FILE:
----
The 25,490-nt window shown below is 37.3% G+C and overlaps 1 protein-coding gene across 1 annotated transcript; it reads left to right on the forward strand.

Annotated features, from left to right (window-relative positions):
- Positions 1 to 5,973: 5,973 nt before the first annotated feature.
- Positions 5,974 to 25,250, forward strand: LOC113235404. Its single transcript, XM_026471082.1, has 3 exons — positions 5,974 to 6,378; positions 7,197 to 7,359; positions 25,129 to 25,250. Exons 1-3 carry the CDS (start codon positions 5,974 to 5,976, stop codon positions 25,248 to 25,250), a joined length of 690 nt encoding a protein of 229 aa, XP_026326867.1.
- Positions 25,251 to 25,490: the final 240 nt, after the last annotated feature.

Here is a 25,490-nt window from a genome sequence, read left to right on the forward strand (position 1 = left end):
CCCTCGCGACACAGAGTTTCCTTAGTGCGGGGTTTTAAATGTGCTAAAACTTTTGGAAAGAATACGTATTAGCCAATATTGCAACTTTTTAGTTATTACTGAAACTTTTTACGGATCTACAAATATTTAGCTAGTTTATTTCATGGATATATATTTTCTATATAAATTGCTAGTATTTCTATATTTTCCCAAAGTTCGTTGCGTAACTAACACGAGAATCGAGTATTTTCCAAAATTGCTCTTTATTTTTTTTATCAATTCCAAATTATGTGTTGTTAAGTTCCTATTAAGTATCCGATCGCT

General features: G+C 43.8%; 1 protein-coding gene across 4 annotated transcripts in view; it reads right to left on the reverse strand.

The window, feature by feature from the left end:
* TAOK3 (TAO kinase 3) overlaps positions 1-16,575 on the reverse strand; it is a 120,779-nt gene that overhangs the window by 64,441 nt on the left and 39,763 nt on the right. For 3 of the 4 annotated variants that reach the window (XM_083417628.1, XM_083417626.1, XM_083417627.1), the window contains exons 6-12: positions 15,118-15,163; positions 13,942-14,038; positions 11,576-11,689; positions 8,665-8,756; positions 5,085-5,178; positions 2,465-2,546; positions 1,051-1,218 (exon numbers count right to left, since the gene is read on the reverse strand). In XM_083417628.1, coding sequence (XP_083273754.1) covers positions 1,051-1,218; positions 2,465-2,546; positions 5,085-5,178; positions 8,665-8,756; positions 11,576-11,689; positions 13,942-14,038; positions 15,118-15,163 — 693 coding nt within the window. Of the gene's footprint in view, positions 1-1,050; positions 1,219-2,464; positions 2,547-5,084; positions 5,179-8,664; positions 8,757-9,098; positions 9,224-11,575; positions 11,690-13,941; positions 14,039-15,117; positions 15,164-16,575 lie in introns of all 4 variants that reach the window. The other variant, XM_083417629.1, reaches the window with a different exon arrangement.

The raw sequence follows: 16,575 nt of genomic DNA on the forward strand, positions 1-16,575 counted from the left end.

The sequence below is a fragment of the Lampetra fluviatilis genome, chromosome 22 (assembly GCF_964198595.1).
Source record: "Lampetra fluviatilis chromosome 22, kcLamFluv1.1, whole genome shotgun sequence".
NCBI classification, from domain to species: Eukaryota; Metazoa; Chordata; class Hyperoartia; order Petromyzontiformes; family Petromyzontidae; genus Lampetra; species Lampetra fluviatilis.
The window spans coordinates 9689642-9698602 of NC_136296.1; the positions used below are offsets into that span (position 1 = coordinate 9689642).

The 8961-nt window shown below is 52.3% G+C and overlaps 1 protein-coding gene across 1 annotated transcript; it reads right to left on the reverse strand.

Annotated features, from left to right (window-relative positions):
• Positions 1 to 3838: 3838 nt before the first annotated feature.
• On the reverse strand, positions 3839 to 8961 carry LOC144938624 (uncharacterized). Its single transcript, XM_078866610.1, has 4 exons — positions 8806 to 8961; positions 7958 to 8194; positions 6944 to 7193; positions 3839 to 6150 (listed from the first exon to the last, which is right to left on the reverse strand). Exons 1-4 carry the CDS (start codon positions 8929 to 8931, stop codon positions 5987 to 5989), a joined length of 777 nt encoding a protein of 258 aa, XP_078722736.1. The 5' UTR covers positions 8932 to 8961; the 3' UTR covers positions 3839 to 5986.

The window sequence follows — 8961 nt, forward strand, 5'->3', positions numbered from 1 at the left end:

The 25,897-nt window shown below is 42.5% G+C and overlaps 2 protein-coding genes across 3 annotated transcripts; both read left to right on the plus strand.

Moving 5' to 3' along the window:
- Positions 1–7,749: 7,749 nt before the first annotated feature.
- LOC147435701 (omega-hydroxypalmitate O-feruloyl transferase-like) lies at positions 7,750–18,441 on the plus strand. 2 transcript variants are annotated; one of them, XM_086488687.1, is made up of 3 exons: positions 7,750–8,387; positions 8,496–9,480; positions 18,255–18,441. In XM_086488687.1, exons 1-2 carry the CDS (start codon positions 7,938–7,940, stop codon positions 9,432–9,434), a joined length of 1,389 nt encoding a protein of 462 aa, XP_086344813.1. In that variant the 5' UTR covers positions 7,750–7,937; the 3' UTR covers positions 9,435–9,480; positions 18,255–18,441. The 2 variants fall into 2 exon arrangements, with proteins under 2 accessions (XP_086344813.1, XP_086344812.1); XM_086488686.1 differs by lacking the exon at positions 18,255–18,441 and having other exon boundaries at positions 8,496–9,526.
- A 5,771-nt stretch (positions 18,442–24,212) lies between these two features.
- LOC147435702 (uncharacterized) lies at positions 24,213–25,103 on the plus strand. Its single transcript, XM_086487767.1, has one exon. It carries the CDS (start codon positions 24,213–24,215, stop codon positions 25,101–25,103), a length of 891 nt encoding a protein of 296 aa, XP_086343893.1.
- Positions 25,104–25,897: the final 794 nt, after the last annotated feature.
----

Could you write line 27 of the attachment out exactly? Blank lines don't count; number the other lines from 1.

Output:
- Positions 25,104–25,897: the final 794 nt, after the last annotated feature.